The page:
'Unemployed Nation' Packs Tearful Stories

By Katherine McKeon

Sandwiched between sweater-vested academics, local people affected by the sputtering economy emotionally relayed their personal struggles with finding work during today's Unemployed Nation Hearings.

At first glance, both types of experts are indistinguishable from each other. But the people who don't call the ivory tower home sang the clearer tunes.

One testimony came from a middle-aged family man, a former engineer at Boeing. Having been unemployed for three years, he said technology firms look for young people, not for people who have two degrees and two kids.

"No matter how many resumes I send out, I don't even get a response," he said. "If I don't have any value to anyone else, what kind of value do I have for myself? It's a very demeaning experience, and it's apparent to my family and friends."

Another witness, a woman who was laid off from her work at a vocational job-placement office, told those in attendance she once found herself in line with over 300 people, all applying for one position.

"Having two years of experience will disqualify you, because employers will think you will ask for more money," she said. "I am now employed, but I'm so tired of hearing that anyone who is working should just be grateful they have a job."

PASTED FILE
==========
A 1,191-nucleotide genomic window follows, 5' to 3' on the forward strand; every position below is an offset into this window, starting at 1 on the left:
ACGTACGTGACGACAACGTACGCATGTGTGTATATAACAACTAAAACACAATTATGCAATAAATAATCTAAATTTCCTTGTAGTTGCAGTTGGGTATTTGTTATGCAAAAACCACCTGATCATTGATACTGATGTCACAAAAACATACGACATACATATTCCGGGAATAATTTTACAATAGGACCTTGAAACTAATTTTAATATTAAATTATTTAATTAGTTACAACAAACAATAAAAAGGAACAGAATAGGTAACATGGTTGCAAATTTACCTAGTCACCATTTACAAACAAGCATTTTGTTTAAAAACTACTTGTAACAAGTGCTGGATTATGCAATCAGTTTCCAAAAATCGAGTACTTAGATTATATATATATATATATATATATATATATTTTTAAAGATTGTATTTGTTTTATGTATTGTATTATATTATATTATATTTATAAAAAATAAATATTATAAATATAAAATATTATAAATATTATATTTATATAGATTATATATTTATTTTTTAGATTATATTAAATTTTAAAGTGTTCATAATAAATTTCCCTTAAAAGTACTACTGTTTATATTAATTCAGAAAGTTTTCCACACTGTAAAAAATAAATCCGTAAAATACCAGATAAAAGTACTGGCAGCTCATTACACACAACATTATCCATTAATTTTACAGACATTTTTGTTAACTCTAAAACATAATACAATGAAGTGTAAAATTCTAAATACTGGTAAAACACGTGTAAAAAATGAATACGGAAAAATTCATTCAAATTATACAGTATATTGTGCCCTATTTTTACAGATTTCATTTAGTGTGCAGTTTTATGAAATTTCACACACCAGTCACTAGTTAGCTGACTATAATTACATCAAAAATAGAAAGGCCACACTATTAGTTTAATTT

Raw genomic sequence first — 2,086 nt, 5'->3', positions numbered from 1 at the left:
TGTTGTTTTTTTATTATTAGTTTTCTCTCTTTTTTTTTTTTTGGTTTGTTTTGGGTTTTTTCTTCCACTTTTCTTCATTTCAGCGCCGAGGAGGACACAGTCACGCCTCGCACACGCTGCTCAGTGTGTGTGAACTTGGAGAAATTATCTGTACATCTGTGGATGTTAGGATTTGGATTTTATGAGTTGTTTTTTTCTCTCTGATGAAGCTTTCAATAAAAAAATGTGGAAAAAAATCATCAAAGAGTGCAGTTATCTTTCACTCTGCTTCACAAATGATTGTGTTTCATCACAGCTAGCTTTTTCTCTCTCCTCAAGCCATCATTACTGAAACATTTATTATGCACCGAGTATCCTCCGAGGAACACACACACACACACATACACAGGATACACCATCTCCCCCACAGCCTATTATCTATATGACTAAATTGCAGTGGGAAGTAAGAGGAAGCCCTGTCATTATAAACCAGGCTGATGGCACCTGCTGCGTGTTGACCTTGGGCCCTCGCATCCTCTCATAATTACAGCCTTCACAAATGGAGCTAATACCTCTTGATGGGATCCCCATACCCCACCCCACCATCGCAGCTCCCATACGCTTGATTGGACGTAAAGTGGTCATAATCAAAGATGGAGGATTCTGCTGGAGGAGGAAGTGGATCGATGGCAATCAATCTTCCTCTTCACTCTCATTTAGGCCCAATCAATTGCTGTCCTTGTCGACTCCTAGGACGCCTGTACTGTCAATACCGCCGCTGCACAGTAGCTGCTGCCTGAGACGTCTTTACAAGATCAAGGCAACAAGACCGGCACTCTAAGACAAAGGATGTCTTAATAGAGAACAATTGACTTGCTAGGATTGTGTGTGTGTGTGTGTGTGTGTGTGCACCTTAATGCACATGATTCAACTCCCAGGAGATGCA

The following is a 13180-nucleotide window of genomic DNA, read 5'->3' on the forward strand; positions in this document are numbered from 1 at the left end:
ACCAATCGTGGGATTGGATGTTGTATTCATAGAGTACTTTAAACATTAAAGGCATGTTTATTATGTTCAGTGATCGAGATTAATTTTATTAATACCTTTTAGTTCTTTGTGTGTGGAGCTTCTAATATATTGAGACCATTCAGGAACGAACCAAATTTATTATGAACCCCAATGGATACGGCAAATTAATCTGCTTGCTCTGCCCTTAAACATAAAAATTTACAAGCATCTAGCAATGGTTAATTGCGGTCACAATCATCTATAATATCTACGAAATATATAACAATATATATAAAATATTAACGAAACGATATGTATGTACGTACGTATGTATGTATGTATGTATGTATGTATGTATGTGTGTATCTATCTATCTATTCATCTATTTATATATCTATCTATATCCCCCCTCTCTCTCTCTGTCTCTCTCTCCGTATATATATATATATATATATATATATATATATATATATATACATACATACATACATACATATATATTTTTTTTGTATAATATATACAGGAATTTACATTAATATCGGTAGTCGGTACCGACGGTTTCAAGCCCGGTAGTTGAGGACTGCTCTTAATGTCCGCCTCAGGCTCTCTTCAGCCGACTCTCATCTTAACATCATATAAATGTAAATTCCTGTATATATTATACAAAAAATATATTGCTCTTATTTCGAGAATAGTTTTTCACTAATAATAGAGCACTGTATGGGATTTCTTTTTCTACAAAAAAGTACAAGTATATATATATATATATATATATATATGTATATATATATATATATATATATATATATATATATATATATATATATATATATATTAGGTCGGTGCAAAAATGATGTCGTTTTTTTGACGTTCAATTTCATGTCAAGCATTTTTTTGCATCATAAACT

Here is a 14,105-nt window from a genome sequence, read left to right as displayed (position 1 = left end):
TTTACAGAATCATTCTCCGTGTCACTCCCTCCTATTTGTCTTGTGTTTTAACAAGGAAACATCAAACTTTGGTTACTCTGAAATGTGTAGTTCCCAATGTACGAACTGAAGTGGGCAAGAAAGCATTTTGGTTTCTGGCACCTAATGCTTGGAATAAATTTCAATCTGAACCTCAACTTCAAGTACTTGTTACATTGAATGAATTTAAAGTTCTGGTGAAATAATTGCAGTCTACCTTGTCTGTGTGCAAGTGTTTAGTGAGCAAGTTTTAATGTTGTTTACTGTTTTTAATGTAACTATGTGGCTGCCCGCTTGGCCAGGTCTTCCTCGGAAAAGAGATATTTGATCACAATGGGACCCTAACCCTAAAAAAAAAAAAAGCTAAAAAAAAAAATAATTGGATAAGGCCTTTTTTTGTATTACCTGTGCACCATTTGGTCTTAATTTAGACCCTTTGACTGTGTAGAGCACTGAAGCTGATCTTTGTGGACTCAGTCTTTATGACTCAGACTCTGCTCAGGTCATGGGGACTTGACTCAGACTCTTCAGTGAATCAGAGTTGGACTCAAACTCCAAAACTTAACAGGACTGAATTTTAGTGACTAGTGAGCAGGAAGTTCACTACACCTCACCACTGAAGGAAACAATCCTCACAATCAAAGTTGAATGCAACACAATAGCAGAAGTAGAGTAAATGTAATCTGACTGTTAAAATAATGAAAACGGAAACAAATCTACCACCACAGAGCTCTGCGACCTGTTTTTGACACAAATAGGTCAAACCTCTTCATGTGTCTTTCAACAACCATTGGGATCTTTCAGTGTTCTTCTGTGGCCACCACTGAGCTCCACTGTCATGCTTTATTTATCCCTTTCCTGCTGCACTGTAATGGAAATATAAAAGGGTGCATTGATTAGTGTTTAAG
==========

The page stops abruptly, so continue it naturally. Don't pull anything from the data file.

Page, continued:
The event was not without its wrinkles. The long-winded introductory speech by University of Washington President Michael Young was interrupted by a protestor, who asked Young if he makes an $800,000 salary.

Some speakers wielded several abstract Occupy remarks. Several academic-types nodded their heads to the calls for social change, but this idealism was only remotely of consequence to most of the people who testified.

As a whole, the event both mimicked and drew attention to the disconnect between the employed and the unemployed. The suited speakers called for a change in the academic and media framework, in how people understand unemployment. But the quivering voices and tearful stories were obviously more powerful than the numbers-laden speeches of those whose job it is to study economic hardship.

The Unemployed Nation Hearings will continue tomorrow at 2 p.m. at Seattle City Hall, with more testimonials, lecture and discussions.

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